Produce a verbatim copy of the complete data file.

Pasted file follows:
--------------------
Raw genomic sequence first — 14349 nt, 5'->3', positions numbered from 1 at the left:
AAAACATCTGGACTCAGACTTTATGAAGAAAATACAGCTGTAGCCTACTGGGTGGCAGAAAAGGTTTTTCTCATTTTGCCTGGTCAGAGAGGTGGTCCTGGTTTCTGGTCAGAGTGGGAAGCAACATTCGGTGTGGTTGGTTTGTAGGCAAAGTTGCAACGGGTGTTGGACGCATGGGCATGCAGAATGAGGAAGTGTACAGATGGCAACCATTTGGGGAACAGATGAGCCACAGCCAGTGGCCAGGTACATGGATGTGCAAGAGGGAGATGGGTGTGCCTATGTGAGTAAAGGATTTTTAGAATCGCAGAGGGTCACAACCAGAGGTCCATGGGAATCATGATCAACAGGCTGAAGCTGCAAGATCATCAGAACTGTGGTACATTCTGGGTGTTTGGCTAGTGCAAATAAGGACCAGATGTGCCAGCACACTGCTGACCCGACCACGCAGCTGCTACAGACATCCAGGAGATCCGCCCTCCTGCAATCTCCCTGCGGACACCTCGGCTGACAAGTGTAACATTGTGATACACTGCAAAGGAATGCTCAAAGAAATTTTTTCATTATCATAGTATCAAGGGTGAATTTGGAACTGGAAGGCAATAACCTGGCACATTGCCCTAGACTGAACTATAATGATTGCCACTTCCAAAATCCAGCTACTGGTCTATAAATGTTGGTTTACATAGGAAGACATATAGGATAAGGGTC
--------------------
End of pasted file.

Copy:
Raw genomic sequence first — 14349 nt, 5'->3', positions numbered from 1 at the left:
AAAACATCTGGACTCAGACTTTATGAAGAAAATACAGCTGTAGCCTACTGGGTGGCAGAAAAGGTTTTTCTCATTTTGCCTGGTCAGAGAGGTGGTCCTGGTTTCTGGTCAGAGTGGGAAGCAACATTCGGTGTGGTTGGTTTGTAGGCAAAGTTGCAACGGGTGTTGGACGCATGGGCATGCAGAATGAGGAAGTGTACAGATGGCAACCATTTGGGGAACAGATGAGCCACAGCCAGTGGCCAGGTACATGGATGTGCAAGAGGGAGATGGGTGTGCCTATGTGAGTAAAGGATTTTTAGAATCGCAGAGGGTCACAACCAGAGGTCCATGGGAATCATGATCAACAGGCTGAAGCTGCAAGATCATCAGAACTGTGGTACATTCTGGGTGTTTGGCTAGTGCAAATAAGGACCAGATGTGCCAGCACACTGCTGACCCGACCACGCAGCTGCTACAGACATCCAGGAGATCCGCCCTCCTGCAATCTCCCTGCGGACACCTCGGCTGACAAGTGTAACATTGTGATACACTGCAAAGGAATGCTCAAAGAAATTTTTTCATTATCATAGTATCAAGGGTGAATTTGGAACTGGAAGGCAATAACCTGGCACATTGCCCTAGACTGAACTATAATGATTGCCACTTCCAAAATCCAGCTACTGGTCTATAAATGTTGGTTTACATAGGAAGACATATAGGATAAGGGTC